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Groupon shares plummet as Street questions business

Groupon chief executive officer Andrew Mason, left, prepares for the opening bell ceremony celebrating his company's IPO on Nasdaq Nov. 4, 2011.


Groupon Inc. lost more than a quarter of its value as its shares sank to a record low on Tuesday, after dismal results drove more investors away from the once-red-hot company and raised questions about its main business.

The daily deals purveyor founded by quirky music graduate Andrew Mason this year joined fellow recent dotcom debutantes such as Facebook Inc. and Zynga Inc. in shedding a massive chunk of its market value in past months.

Groupon hit $5.46 (U.S.) a share in afternoon trading, down 72 per cent from its $20 November IPO price and losing almost $1.3-billion of value on Tuesday. The total value lost since its IPO is nearly $9.4-billion.

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On Monday, the company blamed a flagging European business for sharply missing second-quarter revenue expectations.

Tuesday's Internet stock selloff extended to Facebook and Yelp Inc., which fell 4 per cent to 6 per cent. Angie's List Inc., which provides consumer reviews of local services and businesses, fell 16 per cent on the Nasdaq as a post-IPO lockup on its stock expired on Tuesday.

"It appears the daily deal business has run into a wall, with some blame going to the European recession. We believe the weak trends are likely to persist," Benchmark's Clayton Moran wrote after lowering his rating on the company to "hold" from "buy."

"From what we can tell, the bears were right."

Groupon – first billed by Forbes as the fastest-growing private company in history – began in 2008 by offering huge discounts on local services from spa treatments to restaurant meals to millions of online subscribers.

Its phenomenal growth culminated in a turbulent November IPO, marred by multiple regulatory questions about its accounting, such as booking all revenue from voucher sales even though merchants get a hefty cut of deals.

Mr. Mason, a novice CEO prone to bombastic staff memos, initially defended Groupon as a unique corporation, but later gave in to investors' demands for greater balance-sheet transparency. But the company's stock has headed south since its debut as fears grow about its ability to sustain the growth of its daily deals business.

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Some remain hopeful for the long-term. Barclays' Mark May maintained his overweight rating on the stock, even while cutting his price target to $15 from $27.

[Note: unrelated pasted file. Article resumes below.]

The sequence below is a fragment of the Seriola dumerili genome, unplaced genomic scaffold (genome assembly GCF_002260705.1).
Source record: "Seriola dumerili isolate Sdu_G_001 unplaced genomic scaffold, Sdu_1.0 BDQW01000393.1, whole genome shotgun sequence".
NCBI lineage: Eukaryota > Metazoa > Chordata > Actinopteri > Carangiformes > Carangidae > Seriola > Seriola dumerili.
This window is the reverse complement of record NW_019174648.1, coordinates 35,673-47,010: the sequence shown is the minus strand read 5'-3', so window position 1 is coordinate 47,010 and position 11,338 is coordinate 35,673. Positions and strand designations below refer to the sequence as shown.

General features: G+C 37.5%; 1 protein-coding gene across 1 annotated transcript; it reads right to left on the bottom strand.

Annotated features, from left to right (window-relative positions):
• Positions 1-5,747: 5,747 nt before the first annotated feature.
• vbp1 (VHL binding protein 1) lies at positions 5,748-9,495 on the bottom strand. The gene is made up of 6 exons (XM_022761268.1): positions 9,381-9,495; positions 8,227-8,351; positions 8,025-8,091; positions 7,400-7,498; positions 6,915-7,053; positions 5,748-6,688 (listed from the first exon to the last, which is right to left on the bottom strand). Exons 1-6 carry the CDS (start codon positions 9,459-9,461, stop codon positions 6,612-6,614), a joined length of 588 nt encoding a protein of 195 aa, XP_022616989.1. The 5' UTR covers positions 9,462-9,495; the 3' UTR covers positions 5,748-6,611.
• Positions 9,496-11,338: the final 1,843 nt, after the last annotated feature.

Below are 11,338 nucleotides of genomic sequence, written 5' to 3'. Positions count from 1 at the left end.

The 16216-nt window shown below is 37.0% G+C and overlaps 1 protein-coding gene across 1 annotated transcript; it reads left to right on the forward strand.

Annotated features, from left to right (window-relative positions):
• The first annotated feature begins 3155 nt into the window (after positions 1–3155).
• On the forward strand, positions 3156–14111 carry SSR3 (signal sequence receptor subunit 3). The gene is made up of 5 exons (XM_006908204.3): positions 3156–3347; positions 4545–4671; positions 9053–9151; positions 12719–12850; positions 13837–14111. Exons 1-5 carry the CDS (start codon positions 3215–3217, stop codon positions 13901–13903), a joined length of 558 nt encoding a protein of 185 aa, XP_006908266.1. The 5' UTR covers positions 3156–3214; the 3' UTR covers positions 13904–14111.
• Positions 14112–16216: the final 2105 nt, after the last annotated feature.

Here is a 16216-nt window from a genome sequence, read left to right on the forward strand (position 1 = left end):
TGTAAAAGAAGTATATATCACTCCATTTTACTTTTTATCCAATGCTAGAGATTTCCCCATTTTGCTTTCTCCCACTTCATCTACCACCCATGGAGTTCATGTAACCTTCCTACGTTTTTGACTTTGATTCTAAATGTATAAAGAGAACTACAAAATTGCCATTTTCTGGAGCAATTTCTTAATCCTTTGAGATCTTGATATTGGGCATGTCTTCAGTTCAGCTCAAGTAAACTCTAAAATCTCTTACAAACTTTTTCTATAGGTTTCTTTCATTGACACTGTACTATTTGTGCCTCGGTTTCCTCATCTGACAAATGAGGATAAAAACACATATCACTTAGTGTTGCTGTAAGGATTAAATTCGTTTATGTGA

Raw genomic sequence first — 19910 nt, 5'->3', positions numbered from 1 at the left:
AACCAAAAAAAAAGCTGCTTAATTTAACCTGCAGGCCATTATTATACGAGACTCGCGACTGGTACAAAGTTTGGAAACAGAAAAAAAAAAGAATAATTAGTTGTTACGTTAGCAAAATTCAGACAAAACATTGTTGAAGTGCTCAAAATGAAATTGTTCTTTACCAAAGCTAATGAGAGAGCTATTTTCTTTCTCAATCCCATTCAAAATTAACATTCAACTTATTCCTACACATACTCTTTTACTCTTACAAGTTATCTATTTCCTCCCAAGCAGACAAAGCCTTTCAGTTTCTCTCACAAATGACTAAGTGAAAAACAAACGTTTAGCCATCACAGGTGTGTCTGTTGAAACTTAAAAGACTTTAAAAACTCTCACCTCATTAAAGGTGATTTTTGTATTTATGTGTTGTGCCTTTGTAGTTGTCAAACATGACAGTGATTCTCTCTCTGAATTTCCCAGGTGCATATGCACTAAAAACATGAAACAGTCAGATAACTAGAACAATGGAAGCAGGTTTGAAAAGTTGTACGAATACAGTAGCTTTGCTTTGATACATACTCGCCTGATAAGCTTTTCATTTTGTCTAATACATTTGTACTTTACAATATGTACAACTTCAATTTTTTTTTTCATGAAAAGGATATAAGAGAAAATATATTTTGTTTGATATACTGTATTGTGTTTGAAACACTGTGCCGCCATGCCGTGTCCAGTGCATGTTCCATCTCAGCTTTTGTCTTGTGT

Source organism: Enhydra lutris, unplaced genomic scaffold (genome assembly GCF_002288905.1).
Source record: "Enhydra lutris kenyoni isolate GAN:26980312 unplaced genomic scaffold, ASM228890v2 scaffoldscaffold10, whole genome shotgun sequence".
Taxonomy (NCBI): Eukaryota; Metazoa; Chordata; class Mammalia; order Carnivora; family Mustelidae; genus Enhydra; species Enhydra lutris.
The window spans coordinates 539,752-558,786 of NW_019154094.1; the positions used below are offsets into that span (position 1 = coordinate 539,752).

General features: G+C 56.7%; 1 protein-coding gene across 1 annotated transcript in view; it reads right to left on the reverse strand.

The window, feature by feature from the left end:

"While the company is still relatively young and much execution lies ahead, we continue to view Groupon in the early stages of what could prove to be a significant and long-term growth opportunity in the local commerce sector globally," he wrote.

At least two brokerages on Tuesday downgraded Groupon and six others cut price targets on the stock, which fell 27 per cent to $5.51 as the most heavily traded stock on the Nasdaq.

Its core business of promoting daily deals has slowed, prompting it to expand into new areas such as consumer product sales and merchant services that have lower margins.

Second-quarter billings, a key metric for online businesses, fell 5 per cent from the first quarter in its first-ever sequential billings decline.

Meanwhile, stiff competition from rivals such as LivingSocial, and Google, may be compressing margins, by offering participating merchants higher shares of deal revenue. Gross margin in the second quarter fell 2.4 per cent from the first quarter, to 76.2 per cent.

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"A sequential decline implies a rapidly deteriorating core business, i.e., the daily deals business, and Groupon needs to act fast to fill up this hole with new initiatives such as goods," Citi Investment Research analyst Mark Mahaney said.

Analysts say Groupon's goods business, which sells discounted consumer products, and its other fast-growing new initiatives may not be as profitable as its daily deals.

Sales of goods accounted for 11 per cent of Groupon bookings in the second quarter.

"We'd prefer the goods business to be an incremental growth driver rather than the primary driver, and we believe Groupon has less competitive advantage overall in this segment," J.P. Securities analyst Doug Ammuth said in a note.

Groupon holds nearly $800-million in accrued payables and expenses to merchants and this is a concern despite $1.2-billion in cash on its balance sheet, Evercore Partners analysts added.

Revenue from Groupon's international business fell 4 per cent in the second quarter from the first. The international business accounted for about 54 per cent of total revenue in the second quarter.

Europe has a larger number of high-price offers than Groupon's North American business and this is more prone to economic problems, JP Morgan's Mr. Ammuth said.

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